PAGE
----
Rendering your animation

Set your render settings

In Render Settings → Common → File Output you can set the file name, image format, etc.

Render Settings

  • By default Maya saves images rendered by Arnold in OpenEXR format. If you plan to use Fcheck to convert the image sequence into a movie file (see below) you should use a format that most programs can read, like TARGA or TIFF. OpenEXR is great for final renders on which you plan to perform post production, as it stores a much higher dynamic range.
  • In order to render a sequence, you have to change the Frame/Animation ext from name.ext to one of the other settings: name_#.ext is a safe one that is properly understood by most packages.
  • For short animation, using a Frame Padding of 3 will suffice.

This gets you an image sequence numbered myImage_001.tif, myImage_002.tif, …

At Frame Range you can set which frames are to be rendered.

Make sure you select the correct camera at Renderable Cameras.

At Image Size you can set the image size (duh).

Where does Maya save the images?

At Path at the top of the common tab you can see the location the files will get saved to. This is a project setting, but you can change this directly from the Edit menu of the render settings window. You can also go to your project settings (File → Project &→ Edit Current → Project Locations → Images)

Starting a batch render

From the rendering menu’s, choose Render → Batch Render and your render will start (look at the results bar at the lower right of your screen).

Once the render has started you can close Maya, which will free up memory. However, the only way to monitor your render then is by looking at the directory where the files are written. And the only way to abort is CTL-ALT-DEL

If batch rendering results in watermarked images, you do not have the required Arnold render license.

Rendering a Sequence

Rendering a sequence is an alternative to Batch Render that renders directly to the Render View window. It also does not require you to have a separate Arnold license and will render images without a watermark. You can not use Maya while it is rendering a sequence.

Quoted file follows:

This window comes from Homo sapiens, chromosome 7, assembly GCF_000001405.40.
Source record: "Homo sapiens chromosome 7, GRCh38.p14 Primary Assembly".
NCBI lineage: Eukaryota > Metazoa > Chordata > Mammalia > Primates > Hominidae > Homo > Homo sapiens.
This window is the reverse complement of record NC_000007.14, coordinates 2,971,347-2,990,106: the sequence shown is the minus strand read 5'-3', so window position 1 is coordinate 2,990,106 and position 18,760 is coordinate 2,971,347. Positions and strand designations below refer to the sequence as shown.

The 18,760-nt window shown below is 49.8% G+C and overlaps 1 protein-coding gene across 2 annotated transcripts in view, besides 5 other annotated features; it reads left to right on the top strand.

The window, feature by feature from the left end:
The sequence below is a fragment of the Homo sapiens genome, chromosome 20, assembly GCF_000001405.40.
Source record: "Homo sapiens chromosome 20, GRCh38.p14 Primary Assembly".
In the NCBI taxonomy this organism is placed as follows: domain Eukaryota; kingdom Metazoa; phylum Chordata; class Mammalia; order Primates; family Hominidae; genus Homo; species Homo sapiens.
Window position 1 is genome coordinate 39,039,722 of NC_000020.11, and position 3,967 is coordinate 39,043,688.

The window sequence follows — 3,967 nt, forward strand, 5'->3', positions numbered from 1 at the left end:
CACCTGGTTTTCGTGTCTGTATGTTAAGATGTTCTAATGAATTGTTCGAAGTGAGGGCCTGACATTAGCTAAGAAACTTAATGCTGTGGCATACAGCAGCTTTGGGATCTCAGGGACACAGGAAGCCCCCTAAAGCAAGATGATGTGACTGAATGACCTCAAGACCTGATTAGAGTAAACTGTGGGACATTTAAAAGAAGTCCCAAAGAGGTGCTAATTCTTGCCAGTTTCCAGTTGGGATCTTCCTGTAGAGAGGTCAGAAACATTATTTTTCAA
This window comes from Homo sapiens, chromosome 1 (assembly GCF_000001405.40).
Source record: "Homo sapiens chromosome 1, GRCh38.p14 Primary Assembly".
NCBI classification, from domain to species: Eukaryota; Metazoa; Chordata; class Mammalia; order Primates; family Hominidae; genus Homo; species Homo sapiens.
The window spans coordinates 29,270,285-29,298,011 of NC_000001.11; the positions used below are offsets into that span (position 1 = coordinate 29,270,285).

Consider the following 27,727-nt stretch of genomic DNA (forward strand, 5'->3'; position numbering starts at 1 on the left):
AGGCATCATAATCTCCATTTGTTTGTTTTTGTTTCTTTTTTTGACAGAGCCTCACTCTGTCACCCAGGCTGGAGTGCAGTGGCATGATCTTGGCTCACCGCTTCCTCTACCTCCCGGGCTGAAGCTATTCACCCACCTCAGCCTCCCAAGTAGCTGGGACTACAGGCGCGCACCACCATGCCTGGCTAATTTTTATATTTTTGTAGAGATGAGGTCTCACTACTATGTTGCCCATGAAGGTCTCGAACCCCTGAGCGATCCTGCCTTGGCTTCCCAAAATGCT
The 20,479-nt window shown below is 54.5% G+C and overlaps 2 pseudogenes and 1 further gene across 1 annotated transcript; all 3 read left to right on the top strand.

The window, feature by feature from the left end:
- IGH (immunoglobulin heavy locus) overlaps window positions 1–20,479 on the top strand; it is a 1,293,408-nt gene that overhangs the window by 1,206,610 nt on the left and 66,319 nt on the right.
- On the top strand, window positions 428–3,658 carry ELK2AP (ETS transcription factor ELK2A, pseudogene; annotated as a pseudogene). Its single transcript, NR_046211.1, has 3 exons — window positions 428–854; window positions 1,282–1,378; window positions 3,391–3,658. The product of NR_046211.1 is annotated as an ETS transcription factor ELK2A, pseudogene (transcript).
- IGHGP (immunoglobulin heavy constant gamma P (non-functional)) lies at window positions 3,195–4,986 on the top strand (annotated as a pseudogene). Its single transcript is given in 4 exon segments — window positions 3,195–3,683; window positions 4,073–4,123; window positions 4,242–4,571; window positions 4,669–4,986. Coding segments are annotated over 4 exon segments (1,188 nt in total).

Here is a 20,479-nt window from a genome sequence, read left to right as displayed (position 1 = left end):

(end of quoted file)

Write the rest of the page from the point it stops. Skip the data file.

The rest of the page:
Images will be saved in the same location as batch rendered images. Make sure the Maya Render View (it does not use the Arnold render view) renders the correct camera before starting a sequence render.

Convert rendered image sequence to a movie file

If you have an older version of Quicktime Pro, loading the image sequence and exporting it as a self contained movie is the easiest way to convert an image sequence to a movie file. On PC, Apple unfortunately removed this capability after version seven. On the Mac, is still available with limited options.

On a Mac

NOTE: As of Maya 2020, FCheck is no longer available on Mac.

  • Open Sequence in FCheck*
    • File > Save as Movie
      Produces Quicktime with Apple ProRes 4444 codec, which is rather big (file size wise) and will only play on Mac
  • Open the exported movie in Quicktime Player
    • File > Export
      Choose 1080p (720p if your frames are rendered at that size)
      Result: H264 compressed movie file
  • Not available on Windows PC
* From Maya, you can use File > View Sequence to open Fcheck.
The application is located in /Applications/Autodesk/maya20??/Fcheck

Other options

To convert you image sequence into a movie file, you can load it up into your favorite editing program and export it.

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